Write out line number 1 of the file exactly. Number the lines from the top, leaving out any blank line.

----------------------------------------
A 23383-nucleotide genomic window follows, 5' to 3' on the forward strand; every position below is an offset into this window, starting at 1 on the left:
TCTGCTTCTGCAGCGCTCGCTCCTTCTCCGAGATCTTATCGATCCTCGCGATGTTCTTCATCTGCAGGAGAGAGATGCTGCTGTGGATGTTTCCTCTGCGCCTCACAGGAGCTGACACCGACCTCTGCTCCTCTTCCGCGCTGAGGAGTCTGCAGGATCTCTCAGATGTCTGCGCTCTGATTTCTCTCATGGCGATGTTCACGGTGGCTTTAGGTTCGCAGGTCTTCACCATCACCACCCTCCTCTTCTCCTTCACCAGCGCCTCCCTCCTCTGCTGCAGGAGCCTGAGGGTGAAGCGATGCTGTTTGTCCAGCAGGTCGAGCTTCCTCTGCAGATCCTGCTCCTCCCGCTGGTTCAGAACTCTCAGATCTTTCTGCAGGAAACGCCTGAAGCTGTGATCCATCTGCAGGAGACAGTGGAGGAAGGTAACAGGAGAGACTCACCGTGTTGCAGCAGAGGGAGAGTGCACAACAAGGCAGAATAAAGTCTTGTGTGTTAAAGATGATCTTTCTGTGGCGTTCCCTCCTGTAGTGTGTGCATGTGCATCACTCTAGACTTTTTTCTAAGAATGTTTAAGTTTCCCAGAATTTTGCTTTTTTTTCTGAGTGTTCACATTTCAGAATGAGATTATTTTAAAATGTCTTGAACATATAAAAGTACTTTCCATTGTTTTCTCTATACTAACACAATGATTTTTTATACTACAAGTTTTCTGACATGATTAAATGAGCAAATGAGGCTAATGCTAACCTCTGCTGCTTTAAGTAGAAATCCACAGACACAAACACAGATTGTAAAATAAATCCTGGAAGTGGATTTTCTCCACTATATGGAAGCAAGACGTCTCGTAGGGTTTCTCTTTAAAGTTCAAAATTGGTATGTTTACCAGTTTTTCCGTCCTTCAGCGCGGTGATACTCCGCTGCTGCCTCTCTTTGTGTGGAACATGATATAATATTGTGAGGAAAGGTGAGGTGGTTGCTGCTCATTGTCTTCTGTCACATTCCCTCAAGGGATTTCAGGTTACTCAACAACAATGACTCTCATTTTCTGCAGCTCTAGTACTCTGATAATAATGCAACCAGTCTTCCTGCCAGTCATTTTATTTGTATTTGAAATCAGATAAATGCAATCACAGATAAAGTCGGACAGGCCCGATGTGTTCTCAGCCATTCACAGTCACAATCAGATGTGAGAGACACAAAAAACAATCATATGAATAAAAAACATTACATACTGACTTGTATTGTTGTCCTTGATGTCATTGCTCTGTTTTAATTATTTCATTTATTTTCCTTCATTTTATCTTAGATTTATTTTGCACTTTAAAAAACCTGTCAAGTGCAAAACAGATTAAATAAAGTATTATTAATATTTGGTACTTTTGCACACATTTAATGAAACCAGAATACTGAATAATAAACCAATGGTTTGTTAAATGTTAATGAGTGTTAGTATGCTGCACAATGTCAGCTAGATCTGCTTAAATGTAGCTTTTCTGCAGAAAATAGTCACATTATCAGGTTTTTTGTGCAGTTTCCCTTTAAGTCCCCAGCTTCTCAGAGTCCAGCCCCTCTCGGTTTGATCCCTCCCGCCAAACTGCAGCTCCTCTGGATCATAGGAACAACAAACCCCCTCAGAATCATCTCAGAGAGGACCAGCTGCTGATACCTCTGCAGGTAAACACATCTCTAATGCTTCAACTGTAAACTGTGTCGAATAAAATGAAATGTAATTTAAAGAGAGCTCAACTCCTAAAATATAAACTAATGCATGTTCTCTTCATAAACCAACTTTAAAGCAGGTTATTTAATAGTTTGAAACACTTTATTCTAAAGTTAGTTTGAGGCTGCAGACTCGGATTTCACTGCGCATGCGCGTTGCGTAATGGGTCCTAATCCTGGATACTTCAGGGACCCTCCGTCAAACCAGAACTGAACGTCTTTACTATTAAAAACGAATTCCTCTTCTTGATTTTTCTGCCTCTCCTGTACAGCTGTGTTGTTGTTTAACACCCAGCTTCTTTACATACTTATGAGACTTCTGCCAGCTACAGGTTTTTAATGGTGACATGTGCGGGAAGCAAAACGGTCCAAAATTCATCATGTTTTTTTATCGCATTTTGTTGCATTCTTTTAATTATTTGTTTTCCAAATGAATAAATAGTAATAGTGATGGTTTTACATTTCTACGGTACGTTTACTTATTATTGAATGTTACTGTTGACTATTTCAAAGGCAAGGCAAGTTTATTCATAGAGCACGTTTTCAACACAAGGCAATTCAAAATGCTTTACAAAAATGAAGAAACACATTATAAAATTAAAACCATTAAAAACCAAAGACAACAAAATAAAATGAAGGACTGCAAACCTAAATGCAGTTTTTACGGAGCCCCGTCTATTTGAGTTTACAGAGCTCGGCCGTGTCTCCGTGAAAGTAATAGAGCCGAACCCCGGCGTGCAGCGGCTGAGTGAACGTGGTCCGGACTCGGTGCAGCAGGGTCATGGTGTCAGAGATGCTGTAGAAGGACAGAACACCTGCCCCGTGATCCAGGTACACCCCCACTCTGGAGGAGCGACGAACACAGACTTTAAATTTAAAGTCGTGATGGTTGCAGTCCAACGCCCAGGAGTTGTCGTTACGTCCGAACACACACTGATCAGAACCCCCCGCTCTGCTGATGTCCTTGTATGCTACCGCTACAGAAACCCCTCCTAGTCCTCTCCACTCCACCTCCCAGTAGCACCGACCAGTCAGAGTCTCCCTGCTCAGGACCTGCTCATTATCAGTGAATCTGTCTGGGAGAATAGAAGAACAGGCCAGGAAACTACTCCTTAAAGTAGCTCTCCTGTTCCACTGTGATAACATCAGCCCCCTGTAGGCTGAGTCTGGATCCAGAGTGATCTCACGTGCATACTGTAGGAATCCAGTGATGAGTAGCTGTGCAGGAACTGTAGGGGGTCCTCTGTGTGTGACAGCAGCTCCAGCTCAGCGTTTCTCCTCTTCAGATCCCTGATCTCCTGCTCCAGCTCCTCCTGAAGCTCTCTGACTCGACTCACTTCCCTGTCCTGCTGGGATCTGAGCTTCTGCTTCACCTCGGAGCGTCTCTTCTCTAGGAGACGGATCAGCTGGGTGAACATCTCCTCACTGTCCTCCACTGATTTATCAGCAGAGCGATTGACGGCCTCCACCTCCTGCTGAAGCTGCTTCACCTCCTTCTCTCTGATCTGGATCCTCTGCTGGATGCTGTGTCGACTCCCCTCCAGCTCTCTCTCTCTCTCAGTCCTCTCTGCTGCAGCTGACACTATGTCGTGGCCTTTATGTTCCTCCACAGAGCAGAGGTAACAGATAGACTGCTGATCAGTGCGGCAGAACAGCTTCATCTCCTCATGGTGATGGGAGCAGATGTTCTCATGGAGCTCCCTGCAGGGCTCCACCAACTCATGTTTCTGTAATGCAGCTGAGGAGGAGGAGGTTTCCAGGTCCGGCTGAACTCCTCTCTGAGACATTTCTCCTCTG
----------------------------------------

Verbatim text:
A 23383-nucleotide genomic window follows, 5' to 3' on the forward strand; every position below is an offset into this window, starting at 1 on the left: